I was chatting with a friend at the dojo recently, and the conversation came around to personal hygiene on the mat (or lack thereof, in some cases!). She was wondering why some people just didn’t get it and how we might get the message across to those ‘hygiene holdouts’.
Later, it occurred to me that it’s just like dating; if you present yourself at the dojo in more or less the same way you would on a date, all would be well:
Wear a clean dogi. You may or may not wear your dogi on a date, but whatever you wear shouldn’t smell like it was left under your front porch and used as burrow lining by a skunk.
Brush your teeth. No one’s going to kiss you at the dojo, but panting through kihon dosa sotai dosa with dragon breath is not the way to blend.
Trim your nails, including your toenails. Whether it’s on the mat or snuggled up on the couch, it’s a real mood breaker when you gouge someone.
Use deodorant. Please.
And speaking of hygiene and dating, when last I saw Aiki-Doh!-ka, he was looking very spiffy indeed - clean dogi, fresh duct tape, and a halo of cologne. When I commented on his dapperness, he clammed up on me but I noticed that his eyes cut across the mat to the cute new white belt who just joined the dojo.
“A-D,” I said, “have you got a thing for her?”
His blush answered me.
“She had me at kamae,” he stammered.
The call to line up ended our conversation, so we’ll have to wait for more information…
Had a good time in class last night. We had lots of room, so we did a kind of jiyu waza/kakari geiko combination. We split into two groups at opposite ends of the mat and put shite (or ‘piggie’, as we called him) in the middle and then sent in attackers in alternation from the two groups. Shite would do a throw and then face a new attacker from the other group. This allowed for about 10 throws before changing out shite (new player!). In this way we practiced the first three throws in katate mochi renzoku.
After a while, I excused myself to rest my elbow and sat in seiza with my friend R who was nursing an injured shoulder. We exchanged comments and shouted out the occasional compliment or encouragement as play progressed before us. I say ‘play’ because after a time we began to feel like colour commentators at a sporting event:
R Whoa, uke really got some air on that one!
K Yeah, he’s in great form this season; it wasn’t that long ago that he was sidelined with a nasty shoulder injury.
R That’s right K. And shite’s looking good, too - he’s 9 for 9. And his suriashi is outta sight! He’s carving major grooves into the mat!
K Indeed. He’s - wait a minute! I think he forgot to step forward into kamae! That’s not going to look good on his stats for the season. Do you think Sensei saw that?
R Well, Sensei may have missed it, but we saw it and that means the fans and coaches did too. You know, there was some talk of shite being sent back down to the orange belts if he couldn’t correct that. This is a serious setback for shite…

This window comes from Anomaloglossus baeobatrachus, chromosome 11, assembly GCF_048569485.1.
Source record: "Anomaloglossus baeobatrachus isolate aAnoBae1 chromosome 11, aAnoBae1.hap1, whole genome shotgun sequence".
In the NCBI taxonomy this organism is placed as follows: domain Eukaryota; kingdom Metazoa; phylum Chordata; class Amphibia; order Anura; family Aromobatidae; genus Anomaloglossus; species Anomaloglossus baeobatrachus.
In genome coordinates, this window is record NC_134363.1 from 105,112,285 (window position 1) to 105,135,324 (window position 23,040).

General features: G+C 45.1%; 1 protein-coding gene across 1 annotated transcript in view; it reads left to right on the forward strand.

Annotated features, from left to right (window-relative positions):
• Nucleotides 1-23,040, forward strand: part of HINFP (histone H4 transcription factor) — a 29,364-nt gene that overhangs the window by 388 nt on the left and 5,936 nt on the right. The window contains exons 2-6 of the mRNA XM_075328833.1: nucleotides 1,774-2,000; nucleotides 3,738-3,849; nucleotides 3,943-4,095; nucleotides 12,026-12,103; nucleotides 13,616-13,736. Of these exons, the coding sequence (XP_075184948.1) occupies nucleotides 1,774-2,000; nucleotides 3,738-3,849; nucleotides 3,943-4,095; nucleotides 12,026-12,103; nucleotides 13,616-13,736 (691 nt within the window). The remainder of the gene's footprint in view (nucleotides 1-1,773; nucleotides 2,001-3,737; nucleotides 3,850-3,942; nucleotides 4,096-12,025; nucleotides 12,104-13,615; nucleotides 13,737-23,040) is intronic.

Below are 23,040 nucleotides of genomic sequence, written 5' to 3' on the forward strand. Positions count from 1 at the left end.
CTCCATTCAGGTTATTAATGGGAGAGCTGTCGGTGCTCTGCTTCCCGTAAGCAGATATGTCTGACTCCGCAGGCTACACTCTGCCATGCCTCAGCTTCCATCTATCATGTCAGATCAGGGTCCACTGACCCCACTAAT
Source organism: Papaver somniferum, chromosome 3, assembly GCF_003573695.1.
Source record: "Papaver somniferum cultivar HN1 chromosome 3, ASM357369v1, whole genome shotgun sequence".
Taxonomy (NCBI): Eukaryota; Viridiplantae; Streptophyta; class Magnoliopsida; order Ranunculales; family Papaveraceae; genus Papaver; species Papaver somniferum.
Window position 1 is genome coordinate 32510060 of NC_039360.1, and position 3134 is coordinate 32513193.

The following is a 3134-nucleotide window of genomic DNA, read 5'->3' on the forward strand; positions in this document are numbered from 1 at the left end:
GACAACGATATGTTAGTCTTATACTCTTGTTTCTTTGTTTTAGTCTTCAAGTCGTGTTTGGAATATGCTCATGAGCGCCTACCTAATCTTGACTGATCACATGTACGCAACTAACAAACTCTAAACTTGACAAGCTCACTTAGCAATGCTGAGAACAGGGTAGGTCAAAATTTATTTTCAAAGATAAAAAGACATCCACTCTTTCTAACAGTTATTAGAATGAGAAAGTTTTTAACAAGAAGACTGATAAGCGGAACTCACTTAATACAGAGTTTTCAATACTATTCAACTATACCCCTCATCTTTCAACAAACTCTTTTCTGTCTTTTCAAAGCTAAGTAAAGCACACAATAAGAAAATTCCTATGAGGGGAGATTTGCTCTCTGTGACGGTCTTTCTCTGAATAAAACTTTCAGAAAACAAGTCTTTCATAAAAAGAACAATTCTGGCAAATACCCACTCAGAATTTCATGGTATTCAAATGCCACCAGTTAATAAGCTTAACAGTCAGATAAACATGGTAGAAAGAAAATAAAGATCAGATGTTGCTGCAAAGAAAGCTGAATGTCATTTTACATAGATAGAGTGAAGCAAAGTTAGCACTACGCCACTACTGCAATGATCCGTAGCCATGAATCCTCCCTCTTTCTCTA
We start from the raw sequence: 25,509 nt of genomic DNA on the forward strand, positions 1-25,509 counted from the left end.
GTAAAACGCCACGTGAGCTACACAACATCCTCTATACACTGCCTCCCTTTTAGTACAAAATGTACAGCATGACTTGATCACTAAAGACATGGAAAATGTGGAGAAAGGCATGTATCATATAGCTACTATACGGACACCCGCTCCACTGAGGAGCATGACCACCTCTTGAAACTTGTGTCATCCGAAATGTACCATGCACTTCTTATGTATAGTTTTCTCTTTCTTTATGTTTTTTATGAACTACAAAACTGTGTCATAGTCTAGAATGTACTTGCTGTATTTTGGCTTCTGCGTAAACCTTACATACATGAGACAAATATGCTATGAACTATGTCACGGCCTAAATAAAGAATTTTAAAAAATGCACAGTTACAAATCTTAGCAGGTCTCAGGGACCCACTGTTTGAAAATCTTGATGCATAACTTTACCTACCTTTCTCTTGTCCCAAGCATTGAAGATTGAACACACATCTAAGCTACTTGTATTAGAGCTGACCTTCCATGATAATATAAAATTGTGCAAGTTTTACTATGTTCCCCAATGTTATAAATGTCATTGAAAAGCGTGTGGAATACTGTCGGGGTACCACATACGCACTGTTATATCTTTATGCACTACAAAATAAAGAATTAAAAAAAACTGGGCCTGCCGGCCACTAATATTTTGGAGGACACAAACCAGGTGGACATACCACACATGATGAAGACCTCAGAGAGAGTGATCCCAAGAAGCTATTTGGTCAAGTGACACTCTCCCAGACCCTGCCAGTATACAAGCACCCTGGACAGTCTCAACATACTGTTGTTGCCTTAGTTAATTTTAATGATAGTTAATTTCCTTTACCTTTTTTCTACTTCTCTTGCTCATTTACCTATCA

K Yes, well we’ll have to watch this going forward, ha!ha!, get it? Going forward?
R K, get a hold of yourself, we’re doing a live broadcast.
K Oh! Er…right. OK, looks like we have a new player; let’s see how he does. He’s looking very confident as he strides out to his place on the mat…nice kamae…here comes uke with the grasp. Wait a minute! It’s not a grasp, it’s shomen uchi! Sensei’s not going to like that! And was shite ever surprised!
R That’s right K; too bad he forgot to block. But he’s recovered enough to apply sankajo to uke’s belt. That’s not a legal move, is it?
K No R, and the other players aren’t liking it; they’re stepping out onto the mats now…this doesn’t look good, there’s some smiling and pointing going on. I think they want to correct shite’s technique. Perhaps this is a good time to go to commercial, this may take a while…
I went to the dojo last night after taking a few days off. My elbow’s been a bit dodgy, and while it wasn’t yet fully healed, I felt the need for…contact.
Life’s been stressful lately. I mentioned to a friend that you can’t push the river - you’ll just get water up your nose. I could hardly breathe for the water up my nose, so I decided that the benefits of the class in terms of regaining my centre out-weighed the risk of re-injuring my elbow. I get such a lift when I go to aikido.
Sensei must’ve been mindful of my absence, as he bestowed upon me the privilege of leading warm-ups. (Don’t tell anyone, but I like to lead warm ups!)
When it was time to do kihon dosa, I directed everyone one to form up in lines, a grid of glory as it were. I suggested that there would be more power and harmony generated if we were all mindful of moving together, that…we are all one.
It’s a marvelous sight to see 30 or 40 people moving in unison. Can you picture it?
All those kamae, eagerly reaching forward to grasp the future, to grasp life…
The brisk susurrance of suriashi mingled with the gentle rustle of dogi…
The living poem of mass movement, like fields of grain swaying in the breeze..
As the scene unfolded before me, I could feel what we were creating, together, and a forgotten poem came to mind:
“Warriors, warriors we call ourselves.”
“We fight for splendid virtue,”
“for high endeavour,”
“for sublime wisdom,”
“therefore we call ourselves warriors.”
My fellow aikidoka, I salute you.